Karabakh has come to have deep symbolic significance for both parties. For Azerbaijan, it is a question of erasing the humiliation of military defeat and seeking justice for the 600,000 refugees that fled into the remainder of Azerbaijan as a result of the war. The refugees are roughly equal to the number of Palestinians who fled Israel in 1948, yet they have been virtually ignored by the international community. For Armenia, it is about holding on to territory after a century during which Armenian residents have been progressively driven from their lands. That process culminated in the massacres — or genocide — that occurred during World War I, a tragedy that still overshadows and immeasurably complicates the conflict over Karabakh.

The Organization for Security and Cooperation in Europe proposed some basic principles for a peace settlement back in 2007. The core idea is temporary recognition of Karabakh’s self-rule in return for the withdrawal of Armenian forces from the other occupied districts. These Madrid Principles fudge the question of sovereignty by allowing for a referendum on self-determination in Karabakh at some point in the future. Armenia is being asked to give up something concrete —occupied territories — in return for something ephemeral — promises about a future referendum.

The main carrot being offered Armenia in return for leaving the occupied districts around Karabakh is the opening of the border with Turkey, which was closed by Ankara in solidarity with Azerbaijan in 1993. The 2008 Russia-Georgia war threatened Armenia’s land transit route through Georgia, leaving them dependent on access from Iran. A concerted international effort to persuade Turkey to open the border narrowly failed in October 2009, when domestic political opposition caused Turkey to retreat from an agreement to open the border that was signed with great fanfare in Zurich.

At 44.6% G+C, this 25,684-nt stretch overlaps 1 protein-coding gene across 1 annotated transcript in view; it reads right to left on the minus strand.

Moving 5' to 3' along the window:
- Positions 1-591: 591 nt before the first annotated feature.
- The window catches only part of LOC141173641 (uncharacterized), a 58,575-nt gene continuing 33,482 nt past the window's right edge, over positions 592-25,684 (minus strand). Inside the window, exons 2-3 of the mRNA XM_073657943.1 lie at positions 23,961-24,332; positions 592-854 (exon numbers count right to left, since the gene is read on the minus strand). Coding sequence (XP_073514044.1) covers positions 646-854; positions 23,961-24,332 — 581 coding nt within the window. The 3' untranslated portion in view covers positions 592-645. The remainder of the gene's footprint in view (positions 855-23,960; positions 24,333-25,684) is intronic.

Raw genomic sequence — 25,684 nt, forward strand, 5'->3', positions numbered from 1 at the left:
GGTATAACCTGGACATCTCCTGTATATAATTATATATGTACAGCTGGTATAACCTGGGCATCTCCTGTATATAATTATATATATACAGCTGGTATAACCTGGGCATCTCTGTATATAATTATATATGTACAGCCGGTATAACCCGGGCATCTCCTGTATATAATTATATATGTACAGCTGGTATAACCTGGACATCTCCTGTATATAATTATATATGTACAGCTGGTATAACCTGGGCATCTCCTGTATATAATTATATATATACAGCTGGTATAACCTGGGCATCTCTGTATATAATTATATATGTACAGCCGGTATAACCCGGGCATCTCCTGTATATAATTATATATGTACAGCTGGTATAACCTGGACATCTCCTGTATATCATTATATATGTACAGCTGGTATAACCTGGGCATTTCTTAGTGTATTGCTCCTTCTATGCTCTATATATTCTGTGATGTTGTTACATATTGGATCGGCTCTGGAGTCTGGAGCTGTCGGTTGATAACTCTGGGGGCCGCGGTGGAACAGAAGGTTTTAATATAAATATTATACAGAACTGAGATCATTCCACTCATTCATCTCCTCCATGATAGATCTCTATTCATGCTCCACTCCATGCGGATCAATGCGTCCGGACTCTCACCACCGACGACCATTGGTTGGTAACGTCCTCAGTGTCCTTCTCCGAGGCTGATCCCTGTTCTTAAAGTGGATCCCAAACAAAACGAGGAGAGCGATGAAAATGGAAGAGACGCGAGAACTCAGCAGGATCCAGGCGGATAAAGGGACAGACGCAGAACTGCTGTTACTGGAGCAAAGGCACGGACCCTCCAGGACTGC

Azerbaijan’s president, Ilham Aliyev, has repeatedly stated that independence for Karabakh is non-negotiable, so Armenia’s reticence about moving ahead with the peace process is understandable. Why is Aliyev continuing to negotiate in the face of Armenian intransigence? If Aliyev can convince the international community that Armenia is blocking the Madrid Principles, that could give him some political cover for launching a war. Aliyev claims that time is on Baku’s side, since Armenia’s population is shrinking due to its stagnant economy, while Azerbaijan is booming thanks to its oil wealth. But Aliyev faces re-election in 2013, and keeping the lid on the opposition will be more difficult absent some progress on Karabakh. In addition, starting in 2014, Azerbaijan’s oil production will be past its peak, and revenues will start to fall.